Maryland State House Honors Abolitionists

The Maryland State House has frequently been the site of controversy over public artwork. Until 2017, a statue of Roger B. Taney, the U.S. Supreme Court justice who wrote the Dredd Scott Decision sat outside the building. Last year, disagreements emerged over the decision to amend but keep a plaque honoring both Union and Confederate soldiers. Now, the State House has added two new works of art that aim to counter some of these controversial pieces.

Yesterday, lawmakers unveiled two statues of abolitionists Harriet Tubman and Frederick Douglass outside the Old House Chamber. The installation was the culmination of four years of effort to get the statues erected. The statues were proposed in 2016 by the then-house speaker and then-senate president. They argued that the presence of the abolitionists in the State House was particularly important because of the number of school tours that go through the building each year.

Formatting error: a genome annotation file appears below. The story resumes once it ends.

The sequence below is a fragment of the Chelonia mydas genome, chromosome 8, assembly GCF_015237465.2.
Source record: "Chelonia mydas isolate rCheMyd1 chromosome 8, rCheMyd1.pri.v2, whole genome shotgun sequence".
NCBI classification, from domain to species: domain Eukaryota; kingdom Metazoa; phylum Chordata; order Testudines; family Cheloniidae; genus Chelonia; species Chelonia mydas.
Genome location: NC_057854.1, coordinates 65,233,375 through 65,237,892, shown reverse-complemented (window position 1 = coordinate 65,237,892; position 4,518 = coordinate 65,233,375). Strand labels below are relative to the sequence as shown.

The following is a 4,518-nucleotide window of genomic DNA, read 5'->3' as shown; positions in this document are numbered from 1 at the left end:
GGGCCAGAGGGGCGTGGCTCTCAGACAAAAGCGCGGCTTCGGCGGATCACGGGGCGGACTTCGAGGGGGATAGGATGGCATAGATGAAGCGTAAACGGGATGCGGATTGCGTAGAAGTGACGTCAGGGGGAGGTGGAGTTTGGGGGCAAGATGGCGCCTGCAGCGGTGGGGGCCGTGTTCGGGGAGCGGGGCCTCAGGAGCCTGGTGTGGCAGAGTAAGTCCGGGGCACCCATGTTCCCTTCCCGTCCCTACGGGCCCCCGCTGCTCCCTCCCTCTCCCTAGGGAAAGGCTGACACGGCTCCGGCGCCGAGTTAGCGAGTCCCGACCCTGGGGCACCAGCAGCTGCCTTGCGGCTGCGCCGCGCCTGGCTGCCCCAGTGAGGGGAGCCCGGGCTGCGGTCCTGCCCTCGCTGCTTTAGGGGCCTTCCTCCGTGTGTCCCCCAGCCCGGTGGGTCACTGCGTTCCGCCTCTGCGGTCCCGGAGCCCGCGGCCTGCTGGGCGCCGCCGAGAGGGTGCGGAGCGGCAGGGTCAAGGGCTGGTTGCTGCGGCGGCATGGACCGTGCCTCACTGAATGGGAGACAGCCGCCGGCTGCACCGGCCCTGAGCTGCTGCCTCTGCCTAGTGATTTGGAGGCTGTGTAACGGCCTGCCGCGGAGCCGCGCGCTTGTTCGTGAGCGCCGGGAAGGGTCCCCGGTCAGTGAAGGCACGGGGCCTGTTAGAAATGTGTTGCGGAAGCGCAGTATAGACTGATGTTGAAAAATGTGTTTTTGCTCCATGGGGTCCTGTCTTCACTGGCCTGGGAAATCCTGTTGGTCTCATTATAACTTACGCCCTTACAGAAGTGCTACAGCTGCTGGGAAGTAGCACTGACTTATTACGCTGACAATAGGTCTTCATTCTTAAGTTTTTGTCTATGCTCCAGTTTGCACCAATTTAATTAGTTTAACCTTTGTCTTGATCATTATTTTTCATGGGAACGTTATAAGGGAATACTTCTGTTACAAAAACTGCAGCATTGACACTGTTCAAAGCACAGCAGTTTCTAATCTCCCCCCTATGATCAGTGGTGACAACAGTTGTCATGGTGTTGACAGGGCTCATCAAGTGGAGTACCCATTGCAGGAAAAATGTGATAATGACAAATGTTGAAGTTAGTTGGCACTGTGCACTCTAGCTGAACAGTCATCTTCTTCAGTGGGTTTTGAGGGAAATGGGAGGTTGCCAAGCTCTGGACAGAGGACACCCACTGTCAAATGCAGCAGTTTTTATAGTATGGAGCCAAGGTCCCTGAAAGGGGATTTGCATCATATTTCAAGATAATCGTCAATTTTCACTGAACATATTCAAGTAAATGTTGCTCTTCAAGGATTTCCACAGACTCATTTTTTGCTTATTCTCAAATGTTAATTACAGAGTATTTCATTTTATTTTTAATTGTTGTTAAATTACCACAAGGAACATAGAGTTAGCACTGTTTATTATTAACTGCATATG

State House staff also hope the statues will help people learn about the abolitionists’ connection to Maryland. Christ Haley a director who studies the legacy of slavery for the Maryland State Archives, said that while many people know of Tubman and Douglass, few know that they are connected to Maryland. “We want to feel that the Maryland State House is about the most important people in the history of the state, and two of the most important people in the history of the state, as well as nationwide, are Frederick Douglass and Harriet Tubman,” he said.